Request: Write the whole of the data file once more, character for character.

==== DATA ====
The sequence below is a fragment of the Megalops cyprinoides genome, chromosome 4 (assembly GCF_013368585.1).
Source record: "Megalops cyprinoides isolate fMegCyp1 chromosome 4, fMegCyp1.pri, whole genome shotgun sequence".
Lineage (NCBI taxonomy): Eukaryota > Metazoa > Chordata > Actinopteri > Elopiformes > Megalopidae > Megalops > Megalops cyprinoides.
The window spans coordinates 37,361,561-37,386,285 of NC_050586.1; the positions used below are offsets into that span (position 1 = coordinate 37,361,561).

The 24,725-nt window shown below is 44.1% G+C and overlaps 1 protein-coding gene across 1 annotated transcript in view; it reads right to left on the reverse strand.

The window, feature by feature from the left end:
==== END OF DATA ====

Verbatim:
The sequence below is a fragment of the Megalops cyprinoides genome, chromosome 4 (assembly GCF_013368585.1).
Source record: "Megalops cyprinoides isolate fMegCyp1 chromosome 4, fMegCyp1.pri, whole genome shotgun sequence".
Lineage (NCBI taxonomy): Eukaryota > Metazoa > Chordata > Actinopteri > Elopiformes > Megalopidae > Megalops > Megalops cyprinoides.
The window spans coordinates 37,361,561-37,386,285 of NC_050586.1; the positions used below are offsets into that span (position 1 = coordinate 37,361,561).

The 24,725-nt window shown below is 44.1% G+C and overlaps 1 protein-coding gene across 1 annotated transcript in view; it reads right to left on the reverse strand.

The window, feature by feature from the left end: